1. elsergiovolador Silver badge

          Re: "we do not send items to landfill in the UK"

          > the council recently admitted that all the rcycled items we carefully clean and bag up are just incinerated

          This is a secret program to get people off the telly to exercise a bit.

      3. IGotOut Silver badge

        Re: "we do not send items to landfill in the UK"

        "I am curious to know how much packing from Amazon goes to landfill each year.... "

        I can't recall the last parcel from Amazon (not a 3rd party reseller) that had any bubble wrap.

        All paper or cardboard. I'd say their packaging is a magnitude more eco friendly than your average high street shop or supermarket.

        1. katrinab Silver badge
          Meh

          Re: "we do not send items to landfill in the UK"

          My last package did, though the bubble wrap was very large bubbles, and mostly air with very little plastic. Once I stabbed the bubbles, there was very little left to go in the bin.

          1. Ordinary Donkey

            Re: "we do not send items to landfill in the UK"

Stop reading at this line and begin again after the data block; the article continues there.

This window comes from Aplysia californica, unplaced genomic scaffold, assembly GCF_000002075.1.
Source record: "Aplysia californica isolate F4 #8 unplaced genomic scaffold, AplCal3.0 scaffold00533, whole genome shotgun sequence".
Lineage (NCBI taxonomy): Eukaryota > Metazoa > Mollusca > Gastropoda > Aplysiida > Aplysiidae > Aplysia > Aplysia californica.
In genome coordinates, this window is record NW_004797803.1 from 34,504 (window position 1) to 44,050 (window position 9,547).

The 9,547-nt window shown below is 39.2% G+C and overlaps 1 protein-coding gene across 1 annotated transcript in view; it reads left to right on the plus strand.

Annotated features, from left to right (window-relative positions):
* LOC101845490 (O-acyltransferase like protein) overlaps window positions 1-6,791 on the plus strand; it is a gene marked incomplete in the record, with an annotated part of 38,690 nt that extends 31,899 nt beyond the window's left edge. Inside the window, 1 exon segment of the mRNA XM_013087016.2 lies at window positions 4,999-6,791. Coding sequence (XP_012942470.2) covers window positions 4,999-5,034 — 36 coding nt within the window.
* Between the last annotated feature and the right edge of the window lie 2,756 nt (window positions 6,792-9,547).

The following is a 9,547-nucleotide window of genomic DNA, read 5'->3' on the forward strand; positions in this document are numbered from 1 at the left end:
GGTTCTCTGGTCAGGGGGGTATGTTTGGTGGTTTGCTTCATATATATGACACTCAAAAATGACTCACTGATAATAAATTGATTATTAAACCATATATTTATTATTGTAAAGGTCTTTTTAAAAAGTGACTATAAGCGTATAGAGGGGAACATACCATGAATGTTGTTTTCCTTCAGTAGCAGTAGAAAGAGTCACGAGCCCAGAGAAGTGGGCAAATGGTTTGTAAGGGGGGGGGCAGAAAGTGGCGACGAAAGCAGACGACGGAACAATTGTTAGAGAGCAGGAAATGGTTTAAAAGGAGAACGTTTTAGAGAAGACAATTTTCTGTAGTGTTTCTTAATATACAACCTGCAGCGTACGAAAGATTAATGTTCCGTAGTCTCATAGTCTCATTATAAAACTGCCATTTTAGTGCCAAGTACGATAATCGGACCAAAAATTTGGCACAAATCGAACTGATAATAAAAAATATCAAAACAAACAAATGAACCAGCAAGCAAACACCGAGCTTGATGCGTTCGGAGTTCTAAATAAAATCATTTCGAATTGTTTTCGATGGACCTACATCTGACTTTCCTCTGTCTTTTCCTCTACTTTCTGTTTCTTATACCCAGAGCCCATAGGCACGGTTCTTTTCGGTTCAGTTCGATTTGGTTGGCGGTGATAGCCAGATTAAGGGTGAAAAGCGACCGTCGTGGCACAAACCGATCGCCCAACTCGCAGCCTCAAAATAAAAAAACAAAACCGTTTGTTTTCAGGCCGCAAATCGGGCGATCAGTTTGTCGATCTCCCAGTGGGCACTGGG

I never tried stabbing it, is that more therapeutic than just crushing it?

    2. elsergiovolador Silver badge

      Re: "we do not send items to landfill in the UK"

      Big companies can afford to do that, because they don't pay taxes (or very little), so they have more money than honest smaller businesses.

      They also pay the workers way below the value they produce. It's all modern slavery 2.0

    3. Richard Jones 1

      Re: "we do not send items to landfill in the UK"

      How much was from third party sellers, was found to be unsafe, be in breach of copyright, or subject to other no-sale, no-distribute, restrictions?

      1. Robert Carnegie Silver badge

        Re: "we do not send items to landfill in the UK"

        I think "owned by a third party seller that went bust, A isn't allowed to sell it on its own account, and no one wants it back" was one formula offered for this outcome.

    4. DrXym Silver badge

      Re: "we do not send items to landfill in the UK"

      Amazon is obviously going to have products nobody wants to buy or they can't buy because of expiration dates (e.g. food products). But they should be compelled to make best efforts to sell items before it gets to that point and they shouldn't be rewarded if they have to junk items after the fact.

      1. TheProf
        Facepalm

        Re: "we do not send items to landfill in the UK"

        "they should be compelled to make best efforts to sell items"

        Fuck me says Amazon's board of directors. Why didn't we think of that?

    5. ICL1900-G3 Bronze badge

      Re: "we do not send items to landfill in the UK"

      You can't help wondering about the numb-brains who downvoted this.

    6. 6491wm

      Re: "we do not send items to landfill in the UK"

      "We send them to landfills in China."

      However once they get to China they are carefully unpacked , dusted off and then sent back to the UK to be put up for sale on sites such as Amazon & Ebay.